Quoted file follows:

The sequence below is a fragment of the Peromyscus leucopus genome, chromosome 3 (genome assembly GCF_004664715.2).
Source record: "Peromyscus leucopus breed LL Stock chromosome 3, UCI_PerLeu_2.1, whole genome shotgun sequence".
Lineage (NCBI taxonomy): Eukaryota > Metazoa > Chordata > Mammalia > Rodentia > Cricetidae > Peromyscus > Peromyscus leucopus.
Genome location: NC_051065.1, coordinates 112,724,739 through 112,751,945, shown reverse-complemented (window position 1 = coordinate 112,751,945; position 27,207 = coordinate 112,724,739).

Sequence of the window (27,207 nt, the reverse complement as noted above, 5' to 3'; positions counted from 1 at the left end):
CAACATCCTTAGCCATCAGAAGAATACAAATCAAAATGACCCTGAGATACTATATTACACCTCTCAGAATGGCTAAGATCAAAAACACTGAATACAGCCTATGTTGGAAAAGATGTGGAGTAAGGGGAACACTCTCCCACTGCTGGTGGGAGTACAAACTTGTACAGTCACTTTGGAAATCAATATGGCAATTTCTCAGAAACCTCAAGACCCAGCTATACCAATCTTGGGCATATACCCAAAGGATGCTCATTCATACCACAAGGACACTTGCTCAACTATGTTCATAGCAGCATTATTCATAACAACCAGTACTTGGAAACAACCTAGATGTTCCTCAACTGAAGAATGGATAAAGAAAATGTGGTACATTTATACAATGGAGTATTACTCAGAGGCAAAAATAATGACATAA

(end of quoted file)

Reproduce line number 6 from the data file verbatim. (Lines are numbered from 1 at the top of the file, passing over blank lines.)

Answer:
CAACATCCTTAGCCATCAGAAGAATACAAATCAAAATGACCCTGAGATACTATATTACACCTCTCAGAATGGCTAAGATCAAAAACACTGAATACAGCCTATGTTGGAAAAGATGTGGAGTAAGGGGAACACTCTCCCACTGCTGGTGGGAGTACAAACTTGTACAGTCACTTTGGAAATCAATATGGCAATTTCTCAGAAACCTCAAGACCCAGCTATACCAATCTTGGGCATATACCCAAAGGATGCTCATTCATACCACAAGGACACTTGCTCAACTATGTTCATAGCAGCATTATTCATAACAACCAGTACTTGGAAACAACCTAGATGTTCCTCAACTGAAGAATGGATAAAGAAAATGTGGTACATTTATACAATGGAGTATTACTCAGAGGCAAAAATAATGACATAA